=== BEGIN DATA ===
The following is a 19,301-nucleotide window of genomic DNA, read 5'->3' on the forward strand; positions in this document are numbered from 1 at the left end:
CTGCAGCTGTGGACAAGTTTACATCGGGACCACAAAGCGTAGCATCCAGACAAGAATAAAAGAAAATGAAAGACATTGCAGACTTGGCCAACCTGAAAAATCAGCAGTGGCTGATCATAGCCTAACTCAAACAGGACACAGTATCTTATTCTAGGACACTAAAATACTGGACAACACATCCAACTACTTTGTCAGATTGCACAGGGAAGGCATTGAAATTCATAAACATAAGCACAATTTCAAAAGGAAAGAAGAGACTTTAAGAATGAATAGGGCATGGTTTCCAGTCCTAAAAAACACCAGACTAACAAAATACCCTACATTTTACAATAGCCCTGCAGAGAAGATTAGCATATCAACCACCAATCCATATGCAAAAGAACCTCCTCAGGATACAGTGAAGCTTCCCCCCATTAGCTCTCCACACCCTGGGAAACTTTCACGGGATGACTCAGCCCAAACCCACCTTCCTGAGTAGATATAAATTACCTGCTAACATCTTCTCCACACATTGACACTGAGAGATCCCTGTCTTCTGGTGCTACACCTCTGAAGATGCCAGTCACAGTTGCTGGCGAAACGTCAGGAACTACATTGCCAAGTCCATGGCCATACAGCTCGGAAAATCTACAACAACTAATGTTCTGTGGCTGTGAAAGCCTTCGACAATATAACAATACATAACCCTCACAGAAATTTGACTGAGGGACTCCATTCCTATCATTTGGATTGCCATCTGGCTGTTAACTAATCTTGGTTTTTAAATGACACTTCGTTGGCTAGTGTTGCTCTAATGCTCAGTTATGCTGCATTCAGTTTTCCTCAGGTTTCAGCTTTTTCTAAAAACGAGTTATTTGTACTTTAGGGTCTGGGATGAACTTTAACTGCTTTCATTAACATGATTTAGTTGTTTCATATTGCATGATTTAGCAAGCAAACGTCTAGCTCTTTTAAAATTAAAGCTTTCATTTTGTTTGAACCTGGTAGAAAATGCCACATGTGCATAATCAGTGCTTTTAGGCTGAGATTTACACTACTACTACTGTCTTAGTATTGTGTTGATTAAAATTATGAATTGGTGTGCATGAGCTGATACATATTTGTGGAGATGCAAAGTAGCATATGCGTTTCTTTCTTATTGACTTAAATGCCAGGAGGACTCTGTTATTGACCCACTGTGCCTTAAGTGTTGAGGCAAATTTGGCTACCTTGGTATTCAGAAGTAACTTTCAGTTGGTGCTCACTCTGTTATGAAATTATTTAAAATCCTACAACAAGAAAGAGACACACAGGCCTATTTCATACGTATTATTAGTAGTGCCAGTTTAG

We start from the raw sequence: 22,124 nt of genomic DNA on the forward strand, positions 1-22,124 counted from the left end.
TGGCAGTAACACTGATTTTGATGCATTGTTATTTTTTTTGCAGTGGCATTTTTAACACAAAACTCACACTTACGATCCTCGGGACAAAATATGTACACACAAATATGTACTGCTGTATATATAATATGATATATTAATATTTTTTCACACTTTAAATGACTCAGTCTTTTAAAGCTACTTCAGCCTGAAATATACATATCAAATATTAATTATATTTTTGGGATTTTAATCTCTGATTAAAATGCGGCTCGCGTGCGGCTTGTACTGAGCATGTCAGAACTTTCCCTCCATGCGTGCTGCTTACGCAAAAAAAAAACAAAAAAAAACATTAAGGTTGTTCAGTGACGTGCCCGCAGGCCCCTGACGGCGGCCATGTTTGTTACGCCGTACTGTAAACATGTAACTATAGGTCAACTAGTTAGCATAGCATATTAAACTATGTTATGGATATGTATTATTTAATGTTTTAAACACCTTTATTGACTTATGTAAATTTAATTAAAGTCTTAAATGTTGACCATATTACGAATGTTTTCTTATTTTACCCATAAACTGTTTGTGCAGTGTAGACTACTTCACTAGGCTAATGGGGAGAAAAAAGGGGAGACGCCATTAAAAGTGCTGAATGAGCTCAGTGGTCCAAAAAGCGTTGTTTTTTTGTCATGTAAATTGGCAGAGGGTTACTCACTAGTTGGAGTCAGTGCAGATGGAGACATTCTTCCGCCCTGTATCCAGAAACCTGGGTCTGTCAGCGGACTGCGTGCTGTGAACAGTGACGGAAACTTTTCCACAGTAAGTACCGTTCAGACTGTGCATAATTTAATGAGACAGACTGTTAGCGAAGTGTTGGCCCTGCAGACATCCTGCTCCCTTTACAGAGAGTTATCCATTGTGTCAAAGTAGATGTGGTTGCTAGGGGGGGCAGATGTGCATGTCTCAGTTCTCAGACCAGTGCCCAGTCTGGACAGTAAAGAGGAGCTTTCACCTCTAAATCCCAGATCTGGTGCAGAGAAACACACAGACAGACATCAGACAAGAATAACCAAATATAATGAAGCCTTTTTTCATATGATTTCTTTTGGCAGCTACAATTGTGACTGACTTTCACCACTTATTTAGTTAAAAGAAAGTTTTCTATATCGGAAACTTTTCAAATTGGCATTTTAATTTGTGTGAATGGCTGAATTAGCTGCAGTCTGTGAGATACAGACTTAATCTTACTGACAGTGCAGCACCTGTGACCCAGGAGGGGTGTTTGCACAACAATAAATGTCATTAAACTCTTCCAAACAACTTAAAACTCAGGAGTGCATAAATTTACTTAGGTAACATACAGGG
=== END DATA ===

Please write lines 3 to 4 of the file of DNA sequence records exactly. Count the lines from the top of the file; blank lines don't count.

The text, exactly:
We start from the raw sequence: 22,124 nt of genomic DNA on the forward strand, positions 1-22,124 counted from the left end.
TGGCAGTAACACTGATTTTGATGCATTGTTATTTTTTTTGCAGTGGCATTTTTAACACAAAACTCACACTTACGATCCTCGGGACAAAATATGTACACACAAATATGTACTGCTGTATATATAATATGATATATTAATATTTTTTCACACTTTAAATGACTCAGTCTTTTAAAGCTACTTCAGCCTGAAATATACATATCAAATATTAATTATATTTTTGGGATTTTAATCTCTGATTAAAATGCGGCTCGCGTGCGGCTTGTACTGAGCATGTCAGAACTTTCCCTCCATGCGTGCTGCTTACGCAAAAAAAAAACAAAAAAAAACATTAAGGTTGTTCAGTGACGTGCCCGCAGGCCCCTGACGGCGGCCATGTTTGTTACGCCGTACTGTAAACATGTAACTATAGGTCAACTAGTTAGCATAGCATATTAAACTATGTTATGGATATGTATTATTTAATGTTTTAAACACCTTTATTGACTTATGTAAATTTAATTAAAGTCTTAAATGTTGACCATATTACGAATGTTTTCTTATTTTACCCATAAACTGTTTGTGCAGTGTAGACTACTTCACTAGGCTAATGGGGAGAAAAAAGGGGAGACGCCATTAAAAGTGCTGAATGAGCTCAGTGGTCCAAAAAGCGTTGTTTTTTTGTCATGTAAATTGGCAGAGGGTTACTCACTAGTTGGAGTCAGTGCAGATGGAGACATTCTTCCGCCCTGTATCCAGAAACCTGGGTCTGTCAGCGGACTGCGTGCTGTGAACAGTGACGGAAACTTTTCCACAGTAAGTACCGTTCAGACTGTGCATAATTTAATGAGACAGACTGTTAGCGAAGTGTTGGCCCTGCAGACATCCTGCTCCCTTTACAGAGAGTTATCCATTGTGTCAAAGTAGATGTGGTTGCTAGGGGGGGCAGATGTGCATGTCTCAGTTCTCAGACCAGTGCCCAGTCTGGACAGTAAAGAGGAGCTTTCACCTCTAAATCCCAGATCTGGTGCAGAGAAACACACAGACAGACATCAGACAAGAATAACCAAATATAATGAAGCCTTTTTTCATATGATTTCTTTTGGCAGCTACAATTGTGACTGACTTTCACCACTTATTTAGTTAAAAGAAAGTTTTCTATATCGGAAACTTTTCAAATTGGCATTTTAATTTGTGTGAATGGCTGAATTAGCTGCAGTCTGTGAGATACAGACTTAATCTTACTGACAGTGCAGCACCTGTGACCCAGGAGGGGTGTTTGCACAACAATAAATGTCATTAAACTCTTCCAAACAACTTAAAACTCAGGAGTGCATAAATTTACTTAGGTAACATACAGGG